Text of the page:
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DALY: Redskins’ offense thriving thanks to diversity
Question of the Day
It’s almost like Chris Cooley has been on the Physically Unable to Perform List for the first seven weeks of the season. Except, of course, that he was willing and able to perform; the Washington Redskins simply preferred other tight ends — temporarily — and released him in training camp.
But Cooley was back Wednesday, smiling for the cameras and thanking his many fans for their support during his trying, jobless times. The big question, though, a two-parter, is: How much can he contribute in the wake of Fred Davis‘ season-ending Achilles injury and, just as important, how much do Mike and Kyle Shanahan really need him to contribute?
No offense likes to lose a weapon like Davis, a receiver to whom Attention Must Be Paid. Among tight ends with 50-plus catches last year, only New England’s Rob Gronkowski (14.7) and Green Bay’s Jermichael Finley (13.9) averaged more yards per grab than Fred (13.5). What makes it worse for the Redskins is that they already were missing Pierre Garcon, their putative No. 1 wideout, who has been sidelined with a toe ailment.
But the passing game has been getting by all right without Garcon, and it might be able to survive Davis‘ absence, too. Why? Because it’s a different offense this year with Robert Griffin III at the controls, less reliant on any single receiver. Cooley said it himself: “The offense is all over the place. They’re doing so many things now that we haven’t done before. What Robert’s done is unbelievable. It’s a different [attack because of his uniqueness].”
The numbers bear this out. In their first seven games last season, the Redskins passed 250 times and ran 171. In other words, they were 59.4 percent pass. Through seven games this year, they’ve passed 198 and run 250, making them 53.6 percent run. That’s a pretty big swing from one season to the next. And it’s mostly attributable to Griffin, who has 64 rushing attempts — some planned, some unplanned. (Rex Grossman and John Beck had 17 in the same stretch in 2011.)
In addition to being less tilted toward the pass, the current offense spreads the ball around more. The top four receivers — Davis (24), Leonard Hankerson (22), Santana Moss (19) and Josh Morgan (18) — are within six catches of one another. Also, Fred’s totals have dropped quite a bit from last year. Through Week 7 last season, he had 36 receptions for 517 yards and two touchdowns. His stats this season are 24-325-0.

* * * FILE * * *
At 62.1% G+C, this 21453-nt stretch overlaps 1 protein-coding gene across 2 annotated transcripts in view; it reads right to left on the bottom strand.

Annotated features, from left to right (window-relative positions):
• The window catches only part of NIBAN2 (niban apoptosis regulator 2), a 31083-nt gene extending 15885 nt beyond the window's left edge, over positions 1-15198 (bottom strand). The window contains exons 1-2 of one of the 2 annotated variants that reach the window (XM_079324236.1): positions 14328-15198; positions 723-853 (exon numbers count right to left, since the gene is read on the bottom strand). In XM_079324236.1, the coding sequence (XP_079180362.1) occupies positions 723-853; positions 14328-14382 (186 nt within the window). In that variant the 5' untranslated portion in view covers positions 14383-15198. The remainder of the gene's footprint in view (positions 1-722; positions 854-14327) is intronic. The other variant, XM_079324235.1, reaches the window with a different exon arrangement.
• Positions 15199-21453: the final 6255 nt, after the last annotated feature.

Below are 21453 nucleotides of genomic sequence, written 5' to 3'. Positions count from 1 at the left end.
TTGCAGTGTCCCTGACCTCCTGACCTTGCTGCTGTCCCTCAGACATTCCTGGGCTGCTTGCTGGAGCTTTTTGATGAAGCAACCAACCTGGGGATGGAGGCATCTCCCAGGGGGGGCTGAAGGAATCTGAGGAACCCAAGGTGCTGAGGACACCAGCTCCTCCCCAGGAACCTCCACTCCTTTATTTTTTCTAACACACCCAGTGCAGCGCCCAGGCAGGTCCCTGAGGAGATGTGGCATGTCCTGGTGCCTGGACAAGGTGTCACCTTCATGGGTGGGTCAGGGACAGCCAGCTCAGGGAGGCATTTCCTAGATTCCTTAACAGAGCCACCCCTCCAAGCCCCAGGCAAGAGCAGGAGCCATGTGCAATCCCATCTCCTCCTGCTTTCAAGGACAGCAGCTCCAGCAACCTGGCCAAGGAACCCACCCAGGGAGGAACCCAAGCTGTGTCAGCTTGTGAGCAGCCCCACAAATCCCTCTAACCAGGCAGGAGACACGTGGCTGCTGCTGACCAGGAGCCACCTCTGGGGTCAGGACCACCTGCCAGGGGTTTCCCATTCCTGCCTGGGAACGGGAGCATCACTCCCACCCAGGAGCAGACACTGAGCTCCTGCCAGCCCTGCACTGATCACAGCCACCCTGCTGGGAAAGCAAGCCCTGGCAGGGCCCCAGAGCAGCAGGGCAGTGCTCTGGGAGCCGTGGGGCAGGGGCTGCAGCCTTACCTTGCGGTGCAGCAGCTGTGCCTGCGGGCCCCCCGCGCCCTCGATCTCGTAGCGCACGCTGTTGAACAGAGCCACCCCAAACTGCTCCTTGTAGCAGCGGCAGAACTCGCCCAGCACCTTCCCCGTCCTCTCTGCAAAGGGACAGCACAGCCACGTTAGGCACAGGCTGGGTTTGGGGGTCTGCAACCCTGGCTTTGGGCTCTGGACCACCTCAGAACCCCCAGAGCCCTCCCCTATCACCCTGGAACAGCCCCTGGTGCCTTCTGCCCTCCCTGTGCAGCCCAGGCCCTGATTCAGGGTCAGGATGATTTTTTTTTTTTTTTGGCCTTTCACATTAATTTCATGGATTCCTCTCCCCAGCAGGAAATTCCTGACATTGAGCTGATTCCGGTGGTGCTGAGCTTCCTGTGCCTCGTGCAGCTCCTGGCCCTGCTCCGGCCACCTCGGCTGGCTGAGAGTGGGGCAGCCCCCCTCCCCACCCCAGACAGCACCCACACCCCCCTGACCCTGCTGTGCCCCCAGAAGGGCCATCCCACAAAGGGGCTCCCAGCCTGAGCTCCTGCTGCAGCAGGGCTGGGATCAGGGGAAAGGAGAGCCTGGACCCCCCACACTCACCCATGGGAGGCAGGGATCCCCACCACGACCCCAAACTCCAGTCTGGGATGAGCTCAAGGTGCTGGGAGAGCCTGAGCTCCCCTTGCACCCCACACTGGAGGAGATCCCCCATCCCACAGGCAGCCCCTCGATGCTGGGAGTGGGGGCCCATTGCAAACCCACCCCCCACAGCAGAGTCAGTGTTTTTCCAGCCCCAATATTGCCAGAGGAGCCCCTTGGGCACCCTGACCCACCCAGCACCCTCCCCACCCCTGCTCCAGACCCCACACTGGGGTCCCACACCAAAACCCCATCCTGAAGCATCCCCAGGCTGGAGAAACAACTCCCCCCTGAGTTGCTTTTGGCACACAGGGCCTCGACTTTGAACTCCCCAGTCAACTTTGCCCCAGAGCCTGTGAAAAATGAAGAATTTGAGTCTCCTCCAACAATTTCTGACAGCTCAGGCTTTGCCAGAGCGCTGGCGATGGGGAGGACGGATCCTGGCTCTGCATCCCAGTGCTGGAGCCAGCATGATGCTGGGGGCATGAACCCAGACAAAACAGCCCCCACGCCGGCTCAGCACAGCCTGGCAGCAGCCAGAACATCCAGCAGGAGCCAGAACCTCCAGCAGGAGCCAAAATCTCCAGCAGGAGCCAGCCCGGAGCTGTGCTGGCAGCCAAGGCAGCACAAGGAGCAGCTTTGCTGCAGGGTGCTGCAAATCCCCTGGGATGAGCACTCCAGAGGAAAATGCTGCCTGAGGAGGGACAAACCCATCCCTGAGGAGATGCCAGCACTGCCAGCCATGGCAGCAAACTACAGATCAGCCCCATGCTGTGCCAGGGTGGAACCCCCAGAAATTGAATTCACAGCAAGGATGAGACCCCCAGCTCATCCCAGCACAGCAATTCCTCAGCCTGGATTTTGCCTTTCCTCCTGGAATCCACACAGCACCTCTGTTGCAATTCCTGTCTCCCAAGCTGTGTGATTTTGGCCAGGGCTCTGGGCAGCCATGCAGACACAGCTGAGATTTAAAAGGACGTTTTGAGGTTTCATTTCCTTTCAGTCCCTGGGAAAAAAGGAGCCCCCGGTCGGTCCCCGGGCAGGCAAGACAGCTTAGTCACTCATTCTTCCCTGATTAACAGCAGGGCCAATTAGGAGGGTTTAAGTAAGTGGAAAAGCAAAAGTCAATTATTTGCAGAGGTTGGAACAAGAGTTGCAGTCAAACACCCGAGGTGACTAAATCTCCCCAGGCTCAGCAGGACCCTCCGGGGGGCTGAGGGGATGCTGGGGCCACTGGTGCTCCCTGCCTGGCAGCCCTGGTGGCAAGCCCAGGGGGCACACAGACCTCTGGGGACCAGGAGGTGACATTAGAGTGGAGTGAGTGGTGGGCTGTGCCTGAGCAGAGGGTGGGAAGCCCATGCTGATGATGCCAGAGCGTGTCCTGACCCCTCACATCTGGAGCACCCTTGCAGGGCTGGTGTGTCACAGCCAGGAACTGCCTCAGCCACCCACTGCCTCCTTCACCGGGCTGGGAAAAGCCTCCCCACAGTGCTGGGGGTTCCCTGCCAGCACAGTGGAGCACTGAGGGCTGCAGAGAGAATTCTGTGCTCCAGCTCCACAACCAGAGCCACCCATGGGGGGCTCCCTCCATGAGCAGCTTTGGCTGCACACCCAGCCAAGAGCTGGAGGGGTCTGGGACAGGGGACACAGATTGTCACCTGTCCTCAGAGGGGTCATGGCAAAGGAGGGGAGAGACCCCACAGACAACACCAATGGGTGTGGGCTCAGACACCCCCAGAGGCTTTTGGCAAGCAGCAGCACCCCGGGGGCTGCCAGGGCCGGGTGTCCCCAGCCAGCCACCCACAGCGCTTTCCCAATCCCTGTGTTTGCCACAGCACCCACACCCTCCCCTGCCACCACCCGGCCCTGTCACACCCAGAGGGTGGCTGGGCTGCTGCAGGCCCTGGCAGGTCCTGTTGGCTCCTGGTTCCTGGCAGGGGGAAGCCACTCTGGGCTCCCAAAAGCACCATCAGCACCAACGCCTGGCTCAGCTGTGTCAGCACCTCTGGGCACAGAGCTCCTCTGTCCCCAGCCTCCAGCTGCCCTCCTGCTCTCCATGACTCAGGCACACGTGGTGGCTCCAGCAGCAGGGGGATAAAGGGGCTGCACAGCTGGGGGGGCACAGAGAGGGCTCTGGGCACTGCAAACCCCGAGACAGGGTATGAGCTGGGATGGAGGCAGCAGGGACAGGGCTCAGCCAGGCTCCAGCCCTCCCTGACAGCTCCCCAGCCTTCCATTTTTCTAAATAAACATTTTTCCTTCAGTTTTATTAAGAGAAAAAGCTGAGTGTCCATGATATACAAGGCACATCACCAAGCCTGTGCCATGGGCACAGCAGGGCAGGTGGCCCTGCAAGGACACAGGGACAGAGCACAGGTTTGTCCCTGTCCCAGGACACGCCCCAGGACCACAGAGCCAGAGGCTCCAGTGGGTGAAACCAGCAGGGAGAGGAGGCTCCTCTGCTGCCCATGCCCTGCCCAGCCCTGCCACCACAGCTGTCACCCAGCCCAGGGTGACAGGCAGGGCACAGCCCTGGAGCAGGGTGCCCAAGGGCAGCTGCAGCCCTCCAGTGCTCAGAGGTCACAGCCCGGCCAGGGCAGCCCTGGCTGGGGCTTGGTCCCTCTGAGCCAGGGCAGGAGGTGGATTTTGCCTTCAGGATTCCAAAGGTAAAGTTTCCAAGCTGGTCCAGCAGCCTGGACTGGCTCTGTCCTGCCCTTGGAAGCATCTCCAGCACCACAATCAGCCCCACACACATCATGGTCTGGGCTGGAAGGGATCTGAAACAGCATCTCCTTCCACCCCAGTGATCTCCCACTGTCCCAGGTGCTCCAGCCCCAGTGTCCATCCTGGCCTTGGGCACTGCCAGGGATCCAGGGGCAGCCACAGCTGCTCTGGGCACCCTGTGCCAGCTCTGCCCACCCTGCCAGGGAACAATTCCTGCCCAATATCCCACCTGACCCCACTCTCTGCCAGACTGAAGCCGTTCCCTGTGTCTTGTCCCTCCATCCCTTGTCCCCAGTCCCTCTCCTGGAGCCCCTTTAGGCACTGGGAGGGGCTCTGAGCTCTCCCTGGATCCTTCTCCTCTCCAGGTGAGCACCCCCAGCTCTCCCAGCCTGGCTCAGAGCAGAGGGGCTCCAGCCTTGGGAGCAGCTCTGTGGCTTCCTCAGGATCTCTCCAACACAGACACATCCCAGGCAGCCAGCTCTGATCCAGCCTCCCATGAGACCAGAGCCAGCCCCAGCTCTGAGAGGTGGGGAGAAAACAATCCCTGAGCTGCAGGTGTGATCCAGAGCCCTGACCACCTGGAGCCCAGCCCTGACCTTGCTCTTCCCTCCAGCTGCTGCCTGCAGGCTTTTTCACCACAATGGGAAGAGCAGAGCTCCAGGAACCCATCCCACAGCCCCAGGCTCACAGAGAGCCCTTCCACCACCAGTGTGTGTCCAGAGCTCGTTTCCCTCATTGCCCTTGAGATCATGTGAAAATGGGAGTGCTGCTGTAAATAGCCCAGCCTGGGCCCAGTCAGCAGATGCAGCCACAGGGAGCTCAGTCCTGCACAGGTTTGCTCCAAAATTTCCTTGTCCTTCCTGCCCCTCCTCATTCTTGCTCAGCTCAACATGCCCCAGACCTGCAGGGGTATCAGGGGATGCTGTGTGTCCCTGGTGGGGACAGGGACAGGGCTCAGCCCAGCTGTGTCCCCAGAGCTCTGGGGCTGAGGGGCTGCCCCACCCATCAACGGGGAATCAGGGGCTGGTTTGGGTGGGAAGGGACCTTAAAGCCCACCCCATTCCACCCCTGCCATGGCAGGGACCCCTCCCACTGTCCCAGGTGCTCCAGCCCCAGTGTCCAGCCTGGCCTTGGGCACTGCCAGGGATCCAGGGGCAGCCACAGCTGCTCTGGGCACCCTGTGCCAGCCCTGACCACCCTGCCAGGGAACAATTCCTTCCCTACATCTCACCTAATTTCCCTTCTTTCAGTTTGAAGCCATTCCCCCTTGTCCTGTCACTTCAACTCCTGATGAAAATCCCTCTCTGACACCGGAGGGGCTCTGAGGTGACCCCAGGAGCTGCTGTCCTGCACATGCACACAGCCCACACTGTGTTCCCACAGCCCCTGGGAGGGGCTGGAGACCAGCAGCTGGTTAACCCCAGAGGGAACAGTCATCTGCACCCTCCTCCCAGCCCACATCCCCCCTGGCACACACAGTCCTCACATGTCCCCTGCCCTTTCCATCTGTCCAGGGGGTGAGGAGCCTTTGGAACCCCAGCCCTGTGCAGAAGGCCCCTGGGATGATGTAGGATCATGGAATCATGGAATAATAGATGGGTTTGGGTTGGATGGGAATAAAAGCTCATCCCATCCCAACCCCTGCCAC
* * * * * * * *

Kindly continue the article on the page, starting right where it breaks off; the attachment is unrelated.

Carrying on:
So he may not leave as much of a void as some think. The offense, after all, has been functioning quite well despite decreased output from him. As for blocking, the Redskins shouldn’t lose anything when Cooley is on the field; that was always one of his strengths. Whether he can still be a receiving threat is another matter, but Garcon — don’t forget about him — might be able to help in that area if he ever returns to the lineup.
Besides, this seems to be more of a wide receiver offense than a tight end offense. The days of Cooley catching 70 to 80 balls a year — Davis was on pace for 79 last season when he began serving his suspension — may be gone. As Moss says, “The thing that excites me about this offense is that everybody can step up and be a part of what we’re doing. Everybody can feed off each other. [Despite getting fewer opportunities than in the past,] I’m happy because I know we have a better team.”
As we’re seeing, offensive balance — run-pass balance, share-the-ball balance — has all kinds of benefits. The Redskins are fifth in the league in total offense (406.3 yards a game), fourth in scoring (28.7, thanks in part to four defensive TDs) and, basically, have been making defenses defend every square inch of the field.
“I think with our offense and with Robert back there, we can control the tempo of the game and we can control the situations we’re in,” Kory Lichtensteiger said. “We’re not in drop-back passing situations every down like maybe we were last year. The defense has to respect everything now. And we can use the play-action on third-and-4 instead of third-and-12, when it wouldn’t be as effective.
“It helps everybody. Because offensive linemen don’t want to get in a game where it’s drop-back, drop-back, drop-back. Running a play-action is much more preferable for us.”
Again, nobody’s too thrilled when a tight end like Davis goes down. And in the past, it undoubtedly would have been a huge blow to the offense.
© Copyright 2013 The Washington Times, LLC. Click here for reprint permission.
About the Author
Dan Daly has been writing about sports for the Washington Times since 1982. He has won numerous national and local awards, appears regularly in NFL Films’ historical features and is the co-author of “The Pro Football Chronicle,” a decade-by-decade history of the game. Follow Dan on Twitter at @dandalyonsports –- or e-mail him at firstname.lastname@example.org.
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